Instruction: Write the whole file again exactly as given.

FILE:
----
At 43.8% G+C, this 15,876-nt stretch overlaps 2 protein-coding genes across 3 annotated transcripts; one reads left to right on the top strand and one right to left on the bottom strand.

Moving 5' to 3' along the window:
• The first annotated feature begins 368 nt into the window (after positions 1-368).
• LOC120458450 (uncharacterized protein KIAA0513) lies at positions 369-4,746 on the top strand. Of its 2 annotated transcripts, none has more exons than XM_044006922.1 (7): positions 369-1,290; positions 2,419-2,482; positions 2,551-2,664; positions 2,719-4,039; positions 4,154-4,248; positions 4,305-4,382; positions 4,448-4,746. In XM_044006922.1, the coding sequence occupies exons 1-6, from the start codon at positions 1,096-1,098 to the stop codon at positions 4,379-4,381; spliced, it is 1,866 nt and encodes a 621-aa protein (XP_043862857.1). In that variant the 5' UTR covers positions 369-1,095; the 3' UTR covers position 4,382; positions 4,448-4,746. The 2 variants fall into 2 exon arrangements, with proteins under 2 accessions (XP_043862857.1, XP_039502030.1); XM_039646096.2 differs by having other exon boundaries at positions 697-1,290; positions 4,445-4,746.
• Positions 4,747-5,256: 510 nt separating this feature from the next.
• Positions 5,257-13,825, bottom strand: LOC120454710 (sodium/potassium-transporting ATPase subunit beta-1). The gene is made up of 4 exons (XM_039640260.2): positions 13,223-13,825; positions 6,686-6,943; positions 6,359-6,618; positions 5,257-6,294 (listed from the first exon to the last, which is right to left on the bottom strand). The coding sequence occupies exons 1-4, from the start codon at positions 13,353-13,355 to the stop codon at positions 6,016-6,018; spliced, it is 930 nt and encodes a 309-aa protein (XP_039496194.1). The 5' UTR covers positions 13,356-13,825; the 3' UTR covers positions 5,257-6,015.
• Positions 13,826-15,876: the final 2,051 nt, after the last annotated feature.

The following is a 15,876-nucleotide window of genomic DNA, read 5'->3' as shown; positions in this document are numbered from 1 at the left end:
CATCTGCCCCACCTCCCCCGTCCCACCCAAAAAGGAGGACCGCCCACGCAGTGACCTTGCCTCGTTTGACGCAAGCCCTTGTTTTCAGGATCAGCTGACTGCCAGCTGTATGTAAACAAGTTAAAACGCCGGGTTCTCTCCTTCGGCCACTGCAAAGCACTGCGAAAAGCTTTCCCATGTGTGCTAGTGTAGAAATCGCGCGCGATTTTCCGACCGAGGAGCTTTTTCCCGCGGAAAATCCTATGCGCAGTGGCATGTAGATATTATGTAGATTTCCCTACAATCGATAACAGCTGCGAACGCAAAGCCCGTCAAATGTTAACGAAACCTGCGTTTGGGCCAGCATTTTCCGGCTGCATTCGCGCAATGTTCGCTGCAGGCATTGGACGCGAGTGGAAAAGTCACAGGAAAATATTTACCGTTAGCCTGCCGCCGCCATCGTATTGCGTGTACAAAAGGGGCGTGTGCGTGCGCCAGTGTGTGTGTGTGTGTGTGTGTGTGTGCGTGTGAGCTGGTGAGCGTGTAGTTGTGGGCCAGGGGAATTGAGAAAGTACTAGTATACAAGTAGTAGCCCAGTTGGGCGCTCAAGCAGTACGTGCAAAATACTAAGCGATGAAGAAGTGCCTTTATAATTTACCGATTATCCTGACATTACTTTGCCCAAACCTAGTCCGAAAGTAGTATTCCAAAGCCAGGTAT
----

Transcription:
At 43.8% G+C, this 15,876-nt stretch overlaps 2 protein-coding genes across 3 annotated transcripts; one reads left to right on the top strand and one right to left on the bottom strand.

Moving 5' to 3' along the window:
• The first annotated feature begins 368 nt into the window (after positions 1-368).
• LOC120458450 (uncharacterized protein KIAA0513) lies at positions 369-4,746 on the top strand. Of its 2 annotated transcripts, none has more exons than XM_044006922.1 (7): positions 369-1,290; positions 2,419-2,482; positions 2,551-2,664; positions 2,719-4,039; positions 4,154-4,248; positions 4,305-4,382; positions 4,448-4,746. In XM_044006922.1, the coding sequence occupies exons 1-6, from the start codon at positions 1,096-1,098 to the stop codon at positions 4,379-4,381; spliced, it is 1,866 nt and encodes a 621-aa protein (XP_043862857.1). In that variant the 5' UTR covers positions 369-1,095; the 3' UTR covers position 4,382; positions 4,448-4,746. The 2 variants fall into 2 exon arrangements, with proteins under 2 accessions (XP_043862857.1, XP_039502030.1); XM_039646096.2 differs by having other exon boundaries at positions 697-1,290; positions 4,445-4,746.
• Positions 4,747-5,256: 510 nt separating this feature from the next.
• Positions 5,257-13,825, bottom strand: LOC120454710 (sodium/potassium-transporting ATPase subunit beta-1). The gene is made up of 4 exons (XM_039640260.2): positions 13,223-13,825; positions 6,686-6,943; positions 6,359-6,618; positions 5,257-6,294 (listed from the first exon to the last, which is right to left on the bottom strand). The coding sequence occupies exons 1-4, from the start codon at positions 13,353-13,355 to the stop codon at positions 6,016-6,018; spliced, it is 930 nt and encodes a 309-aa protein (XP_039496194.1). The 5' UTR covers positions 13,356-13,825; the 3' UTR covers positions 5,257-6,015.
• Positions 13,826-15,876: the final 2,051 nt, after the last annotated feature.

The following is a 15,876-nucleotide window of genomic DNA, read 5'->3' as shown; positions in this document are numbered from 1 at the left end:
CATCTGCCCCACCTCCCCCGTCCCACCCAAAAAGGAGGACCGCCCACGCAGTGACCTTGCCTCGTTTGACGCAAGCCCTTGTTTTCAGGATCAGCTGACTGCCAGCTGTATGTAAACAAGTTAAAACGCCGGGTTCTCTCCTTCGGCCACTGCAAAGCACTGCGAAAAGCTTTCCCATGTGTGCTAGTGTAGAAATCGCGCGCGATTTTCCGACCGAGGAGCTTTTTCCCGCGGAAAATCCTATGCGCAGTGGCATGTAGATATTATGTAGATTTCCCTACAATCGATAACAGCTGCGAACGCAAAGCCCGTCAAATGTTAACGAAACCTGCGTTTGGGCCAGCATTTTCCGGCTGCATTCGCGCAATGTTCGCTGCAGGCATTGGACGCGAGTGGAAAAGTCACAGGAAAATATTTACCGTTAGCCTGCCGCCGCCATCGTATTGCGTGTACAAAAGGGGCGTGTGCGTGCGCCAGTGTGTGTGTGTGTGTGTGTGTGTGTGCGTGTGAGCTGGTGAGCGTGTAGTTGTGGGCCAGGGGAATTGAGAAAGTACTAGTATACAAGTAGTAGCCCAGTTGGGCGCTCAAGCAGTACGTGCAAAATACTAAGCGATGAAGAAGTGCCTTTATAATTTACCGATTATCCTGACATTACTTTGCCCAAACCTAGTCCGAAAGTAGTATTCCAAAGCCAGGTAT